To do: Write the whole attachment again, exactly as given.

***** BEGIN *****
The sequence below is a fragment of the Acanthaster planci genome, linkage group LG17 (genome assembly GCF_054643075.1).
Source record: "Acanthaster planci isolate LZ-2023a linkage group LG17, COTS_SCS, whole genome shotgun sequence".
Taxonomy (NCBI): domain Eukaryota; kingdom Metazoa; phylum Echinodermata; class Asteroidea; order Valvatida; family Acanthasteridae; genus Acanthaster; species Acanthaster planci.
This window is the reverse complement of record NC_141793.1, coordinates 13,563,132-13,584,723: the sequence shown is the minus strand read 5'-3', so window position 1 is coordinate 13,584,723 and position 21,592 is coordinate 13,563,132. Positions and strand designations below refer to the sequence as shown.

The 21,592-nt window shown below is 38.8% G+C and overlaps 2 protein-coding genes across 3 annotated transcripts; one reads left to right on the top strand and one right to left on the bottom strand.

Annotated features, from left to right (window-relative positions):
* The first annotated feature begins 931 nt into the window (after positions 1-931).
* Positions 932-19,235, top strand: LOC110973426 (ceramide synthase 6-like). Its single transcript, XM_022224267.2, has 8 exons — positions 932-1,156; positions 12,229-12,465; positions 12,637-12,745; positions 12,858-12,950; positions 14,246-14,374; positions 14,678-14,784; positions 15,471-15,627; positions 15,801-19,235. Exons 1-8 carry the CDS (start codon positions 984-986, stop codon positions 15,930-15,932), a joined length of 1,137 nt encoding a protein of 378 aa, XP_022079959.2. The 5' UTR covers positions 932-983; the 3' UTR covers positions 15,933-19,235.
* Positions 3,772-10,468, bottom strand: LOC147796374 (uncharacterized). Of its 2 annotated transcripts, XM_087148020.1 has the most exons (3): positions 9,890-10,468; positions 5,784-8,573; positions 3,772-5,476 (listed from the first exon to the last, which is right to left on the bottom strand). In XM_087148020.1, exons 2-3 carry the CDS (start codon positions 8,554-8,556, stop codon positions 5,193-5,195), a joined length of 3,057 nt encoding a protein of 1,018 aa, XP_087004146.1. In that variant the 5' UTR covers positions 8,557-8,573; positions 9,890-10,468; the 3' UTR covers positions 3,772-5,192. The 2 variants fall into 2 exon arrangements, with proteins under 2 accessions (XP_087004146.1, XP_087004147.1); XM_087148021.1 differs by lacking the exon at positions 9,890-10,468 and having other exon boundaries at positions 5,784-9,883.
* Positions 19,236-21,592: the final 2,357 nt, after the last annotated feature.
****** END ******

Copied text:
The sequence below is a fragment of the Acanthaster planci genome, linkage group LG17 (genome assembly GCF_054643075.1).
Source record: "Acanthaster planci isolate LZ-2023a linkage group LG17, COTS_SCS, whole genome shotgun sequence".
Taxonomy (NCBI): domain Eukaryota; kingdom Metazoa; phylum Echinodermata; class Asteroidea; order Valvatida; family Acanthasteridae; genus Acanthaster; species Acanthaster planci.
This window is the reverse complement of record NC_141793.1, coordinates 13,563,132-13,584,723: the sequence shown is the minus strand read 5'-3', so window position 1 is coordinate 13,584,723 and position 21,592 is coordinate 13,563,132. Positions and strand designations below refer to the sequence as shown.

The 21,592-nt window shown below is 38.8% G+C and overlaps 2 protein-coding genes across 3 annotated transcripts; one reads left to right on the top strand and one right to left on the bottom strand.

Annotated features, from left to right (window-relative positions):
* The first annotated feature begins 931 nt into the window (after positions 1-931).
* Positions 932-19,235, top strand: LOC110973426 (ceramide synthase 6-like). Its single transcript, XM_022224267.2, has 8 exons — positions 932-1,156; positions 12,229-12,465; positions 12,637-12,745; positions 12,858-12,950; positions 14,246-14,374; positions 14,678-14,784; positions 15,471-15,627; positions 15,801-19,235. Exons 1-8 carry the CDS (start codon positions 984-986, stop codon positions 15,930-15,932), a joined length of 1,137 nt encoding a protein of 378 aa, XP_022079959.2. The 5' UTR covers positions 932-983; the 3' UTR covers positions 15,933-19,235.
* Positions 3,772-10,468, bottom strand: LOC147796374 (uncharacterized). Of its 2 annotated transcripts, XM_087148020.1 has the most exons (3): positions 9,890-10,468; positions 5,784-8,573; positions 3,772-5,476 (listed from the first exon to the last, which is right to left on the bottom strand). In XM_087148020.1, exons 2-3 carry the CDS (start codon positions 8,554-8,556, stop codon positions 5,193-5,195), a joined length of 3,057 nt encoding a protein of 1,018 aa, XP_087004146.1. In that variant the 5' UTR covers positions 8,557-8,573; positions 9,890-10,468; the 3' UTR covers positions 3,772-5,192. The 2 variants fall into 2 exon arrangements, with proteins under 2 accessions (XP_087004146.1, XP_087004147.1); XM_087148021.1 differs by lacking the exon at positions 9,890-10,468 and having other exon boundaries at positions 5,784-9,883.
* Positions 19,236-21,592: the final 2,357 nt, after the last annotated feature.